What To Include In a Horse First Aid Kit

What To Include In a Horse First Aid Kit

Every horse owner should have a horse first aid kit on hand at their barn and in their trailer. This way, you can quickly treat minor cuts, scrapes, and other ailments, and reduces the need to call a vet. In the case where veterinary care is needed, your first aid kit will hopefully provide relief until the doctor arrives. 


Your equine emergency kit will grow over time. You’ll start with the necessities and add things in as you pick them up at the feed store or have leftover (non-expired) medicine, ointments, and tools prescribed by your vet. We are going to provide you with an exhaustive list but try not to stress out about getting everything at once. Just keep in mind that all of these things are helpful to have on hand as you run across them. 


What to Buy


  1. A Watertight Container - Many people use a small tote. You want to keep your medical kit in a waterproof container so you can drag it out in bad weather (our horses’ favorite time to need care) and access what you need while keeping your supplies dry. 

  2. Vet Wrap and Ace Wraps of Different Sizes - If you are worried that your horse injured a leg, you can use these things to stabilize and immobilize as much as possible until the vet arrives. They can also help reduce swelling from a kick or other trauma. 

  3. Tape - Duct tape, athletic tape, and medical tape are all recommended. Duct tape helps keep hoof wraps (for abscesses and similar issues) in place. Athletic tape can provide support to a limb, and medical tape keeps bandages where they belong. 

  4. Basic Tools - A thermometer will help when your vet asks if your horse is running a fever. Scissors are a must for bandages, and tweezers are necessary for pulling out splinters and removing ticks. Gloves will make sure you aren’t adding mud and grime to any cuts that you are treating. A headlamp will reduce shadows and help you see what you are doing.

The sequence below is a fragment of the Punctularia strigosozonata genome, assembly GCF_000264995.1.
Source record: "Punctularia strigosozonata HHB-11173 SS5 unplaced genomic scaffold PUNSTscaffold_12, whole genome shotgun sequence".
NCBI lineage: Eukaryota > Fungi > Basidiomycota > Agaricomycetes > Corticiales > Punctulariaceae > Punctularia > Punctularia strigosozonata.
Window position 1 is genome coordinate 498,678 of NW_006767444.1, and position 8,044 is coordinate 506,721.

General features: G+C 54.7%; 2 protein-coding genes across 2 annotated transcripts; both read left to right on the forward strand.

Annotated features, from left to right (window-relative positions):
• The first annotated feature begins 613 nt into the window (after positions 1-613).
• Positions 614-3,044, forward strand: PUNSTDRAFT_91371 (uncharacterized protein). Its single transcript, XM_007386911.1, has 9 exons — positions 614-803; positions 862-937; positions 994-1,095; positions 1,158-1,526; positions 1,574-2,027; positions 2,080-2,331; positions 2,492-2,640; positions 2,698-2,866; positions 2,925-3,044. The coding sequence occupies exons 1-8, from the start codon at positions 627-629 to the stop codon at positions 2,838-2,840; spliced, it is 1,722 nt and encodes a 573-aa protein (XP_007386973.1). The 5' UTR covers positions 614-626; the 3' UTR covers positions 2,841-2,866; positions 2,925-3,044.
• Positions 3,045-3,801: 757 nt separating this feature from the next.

5. Gauze - You want varying gauze sizes, so you have what you need without having to cut everything to size (remember, horses with cuts don’t always stand perfectly still). Different sizes of squares and also a roll, so you can wrap something if needed, makes bandaging a squirmy horse easier. 

  6. Would Washes and Disinfectant - Peroxide, Epsom salts, betadine surgical scrub, rubbing alcohol, and a saline wound wash are all good things to have in your kit. You can use them to treat small cuts, soak abscesses, and keep larger wounds clean while waiting for veterinary attention. 

  7. Pain Relief - Bute (phenylbutazone) and Banamine (Flunixin meglumine) are the standards for pain relief. Both drugs are NSAIDs meaning they reduce inflammation and pain. Bute is commonly used for lameness, while Banamine is used to reduce fever and relieve stomach pain. These drugs will need to be prescribed by your veterinarian. They can educate you about when and how you should use them. The advantage of having them on hand is that you can offer some relief to your horse before the vet arrives. 

  8. Specialty Horse Products - Swat or something similar keeps bugs out of wounds and prevents infection. Wonder Dust is a fantastic product that helps prevent scar tissue from growing. Fly spray and fly masks are also helpful to have on hand, and diapers are popular for wrapping abscesses. 


Your horse first aid kit will grow over time, so make sure whatever container you use has a little extra space. Don’t forget to throw it in the trailer when you travel with your horse and keep your veterinarian’s number on a card in the kit, so you don't have to waste time looking it up in an emergency.  


Always call your vet when treating your horse yourself to be sure they agree with your treatment plan. If you need supplies to get your medical kit started, use our search bar to find the feed store closest to you.